I was not sending a classic query letter in that I was not asking permission to write an article. Instead, I sent Ms. Bokman an introductory email explaining the article I was submitting to her. Here is that email:
Dear Ms. Bokman:
There are approximately 130,000 adoptions in the United States each year, with the latest statistics showing a 26% increase over the last reporting period. Chances are that every member of your staff knows someone who is adopted, a fact that underscores the importance of the article I am proposing to you.
I am adopted. I was adopted at nine months of age and yes, I have been adopted ever since. J
What is it like to be adopted? What are the thoughts of an adopted child? What insecurities do they feel and what issues of self-worth do they deal with?
Those are the questions answered in my article, “A Message To Adopted Kids Everywhere: Stand Proud.” It is a positive message of hope and it is a message that will help all parents who have adopted or are considering adoption, as well as adopted children everywhere. I have attached the article to this email and I hope you take the time to read it. I have no doubt that your readers will find it uplifting and inspirational.
Who am I? I am a professional freelance writer, former teacher, former business owner and very active adoptee. I have written over 500 articles for the writer’s site HubPages and I have three published magazine articles to my credit.
I look forward to hearing from you soon and discussing the publication of this important article.
William D. Holland
“Helping writers to spread their wings and fly.”
To that letter I attached the article. This was allowed by this magazine. If they did not want attachments to an email they would have mentioned that in their guidelines, in which case I would have copied and pasted the article at the bottom of my email.
I re-read the email and made sure the address was correct and that there were no errors and then I hit “send.”
I was almost done. The last thing I did was go to my online article tracker and enter the information. I do this for every submission. I mark down the date of submission, the magazine title, the person I contacted and the article name. Why? Because there are times when a submission will be lost and it never hurts to follow up. Also, when I do hear back from the contact person, I gauge by their language whether they are interested in anything else I might have to submit. I find this article tracker to be invaluable and a great networking tool.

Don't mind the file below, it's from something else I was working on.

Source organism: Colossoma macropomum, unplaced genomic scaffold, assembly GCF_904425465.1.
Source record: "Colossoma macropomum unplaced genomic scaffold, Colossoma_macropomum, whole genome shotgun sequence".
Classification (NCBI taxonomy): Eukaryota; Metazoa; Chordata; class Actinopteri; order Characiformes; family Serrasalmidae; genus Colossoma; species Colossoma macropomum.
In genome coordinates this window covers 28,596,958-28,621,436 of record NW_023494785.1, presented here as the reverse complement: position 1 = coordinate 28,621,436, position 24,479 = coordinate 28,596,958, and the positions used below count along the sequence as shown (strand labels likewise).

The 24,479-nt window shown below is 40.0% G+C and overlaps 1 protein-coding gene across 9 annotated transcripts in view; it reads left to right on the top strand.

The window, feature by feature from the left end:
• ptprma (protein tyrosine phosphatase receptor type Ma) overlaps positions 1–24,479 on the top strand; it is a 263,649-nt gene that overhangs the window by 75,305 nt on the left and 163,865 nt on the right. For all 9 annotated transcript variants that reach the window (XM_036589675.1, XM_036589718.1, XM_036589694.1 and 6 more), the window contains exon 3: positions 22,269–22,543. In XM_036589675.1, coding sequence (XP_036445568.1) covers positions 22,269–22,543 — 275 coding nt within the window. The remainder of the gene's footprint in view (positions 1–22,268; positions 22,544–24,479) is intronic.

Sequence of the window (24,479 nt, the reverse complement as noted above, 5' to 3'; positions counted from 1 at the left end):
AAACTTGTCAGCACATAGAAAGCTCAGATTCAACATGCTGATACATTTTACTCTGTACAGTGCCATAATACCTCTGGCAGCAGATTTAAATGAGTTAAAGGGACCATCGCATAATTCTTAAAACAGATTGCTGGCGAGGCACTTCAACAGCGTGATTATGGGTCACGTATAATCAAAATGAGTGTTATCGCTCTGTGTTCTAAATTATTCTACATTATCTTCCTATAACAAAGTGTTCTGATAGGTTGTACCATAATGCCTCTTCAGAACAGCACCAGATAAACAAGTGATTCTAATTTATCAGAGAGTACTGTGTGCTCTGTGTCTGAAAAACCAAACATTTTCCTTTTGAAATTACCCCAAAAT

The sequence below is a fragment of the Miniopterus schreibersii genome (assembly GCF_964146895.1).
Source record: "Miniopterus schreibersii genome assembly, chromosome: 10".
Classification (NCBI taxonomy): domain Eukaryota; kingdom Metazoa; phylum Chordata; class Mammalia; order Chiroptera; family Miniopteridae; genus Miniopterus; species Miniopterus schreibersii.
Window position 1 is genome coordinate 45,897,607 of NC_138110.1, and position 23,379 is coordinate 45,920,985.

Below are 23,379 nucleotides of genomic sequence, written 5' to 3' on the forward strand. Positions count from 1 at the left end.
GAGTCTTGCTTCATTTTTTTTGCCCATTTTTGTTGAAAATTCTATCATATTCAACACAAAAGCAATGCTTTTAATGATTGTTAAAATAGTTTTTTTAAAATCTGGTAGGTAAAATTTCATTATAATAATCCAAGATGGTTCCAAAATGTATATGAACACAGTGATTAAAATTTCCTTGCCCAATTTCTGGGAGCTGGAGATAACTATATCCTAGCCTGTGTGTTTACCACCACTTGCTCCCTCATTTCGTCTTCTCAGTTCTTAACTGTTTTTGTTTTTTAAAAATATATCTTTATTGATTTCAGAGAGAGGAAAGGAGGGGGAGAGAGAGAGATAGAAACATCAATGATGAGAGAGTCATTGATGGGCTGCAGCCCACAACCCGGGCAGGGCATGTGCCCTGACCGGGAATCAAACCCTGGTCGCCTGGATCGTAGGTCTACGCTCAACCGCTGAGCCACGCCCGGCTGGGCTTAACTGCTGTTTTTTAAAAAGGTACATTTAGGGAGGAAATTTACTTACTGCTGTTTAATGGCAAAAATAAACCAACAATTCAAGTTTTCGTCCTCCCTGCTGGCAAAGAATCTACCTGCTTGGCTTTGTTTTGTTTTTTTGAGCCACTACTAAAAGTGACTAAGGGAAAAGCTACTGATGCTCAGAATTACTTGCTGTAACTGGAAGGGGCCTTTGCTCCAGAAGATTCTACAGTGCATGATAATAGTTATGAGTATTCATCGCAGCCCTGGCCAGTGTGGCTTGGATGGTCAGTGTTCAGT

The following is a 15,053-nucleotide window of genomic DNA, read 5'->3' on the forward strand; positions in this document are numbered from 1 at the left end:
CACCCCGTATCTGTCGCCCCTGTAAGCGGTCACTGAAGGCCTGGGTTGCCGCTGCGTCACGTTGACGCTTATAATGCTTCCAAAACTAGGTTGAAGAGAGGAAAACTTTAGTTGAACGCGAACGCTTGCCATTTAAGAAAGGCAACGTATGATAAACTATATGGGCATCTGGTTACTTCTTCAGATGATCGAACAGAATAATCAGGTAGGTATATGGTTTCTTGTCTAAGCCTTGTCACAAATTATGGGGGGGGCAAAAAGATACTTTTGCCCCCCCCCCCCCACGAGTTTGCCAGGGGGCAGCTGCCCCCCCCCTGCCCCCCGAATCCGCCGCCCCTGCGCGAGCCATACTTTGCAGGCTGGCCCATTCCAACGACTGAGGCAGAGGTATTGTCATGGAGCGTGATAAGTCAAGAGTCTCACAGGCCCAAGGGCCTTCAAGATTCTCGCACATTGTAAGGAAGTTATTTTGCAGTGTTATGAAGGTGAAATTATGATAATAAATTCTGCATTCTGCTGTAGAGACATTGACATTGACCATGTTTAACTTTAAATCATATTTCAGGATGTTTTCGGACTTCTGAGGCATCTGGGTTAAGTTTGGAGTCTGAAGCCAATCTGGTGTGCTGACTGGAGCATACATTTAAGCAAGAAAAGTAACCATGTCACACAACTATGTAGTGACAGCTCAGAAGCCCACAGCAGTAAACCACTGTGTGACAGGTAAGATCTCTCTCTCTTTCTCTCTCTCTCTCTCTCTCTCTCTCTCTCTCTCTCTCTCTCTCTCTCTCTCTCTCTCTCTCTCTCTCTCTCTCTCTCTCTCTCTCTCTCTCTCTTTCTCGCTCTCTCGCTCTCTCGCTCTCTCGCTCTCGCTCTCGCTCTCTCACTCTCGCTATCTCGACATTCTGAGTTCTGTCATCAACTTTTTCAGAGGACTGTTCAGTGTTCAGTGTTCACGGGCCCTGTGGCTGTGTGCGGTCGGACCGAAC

So there you have it. I plan on doing much more of this starting in July as I cut back on my HubPages activity.
So what is my success rate? To date, covering the last nine months, I have submitted fifty-eight articles to magazines and I have had three accepted and published. That is a success percentage of 5.2%.
Is that good? Heck if I know, but it’s exciting for me because ladies and gentleman, this is a numbers game. Provided you are a good writer, and provided you do the legwork, then the more you submit the better your chances.
In other words, my future success is in my hands, and I like it that way.
Please note that I received fifty-five rejection letters during this process. I had every reason to give up and feel like a loser. Nonsense! There is nothing personal about a rejection letter, and with every rejection letter came the opportunity to learn more about the process.
I hope that has helped some of you. Give it a try. You have nothing to lose and everything to gain.
2013 William D. Holland (aka billybuc)
“Helping writers to spread their wings and fly.”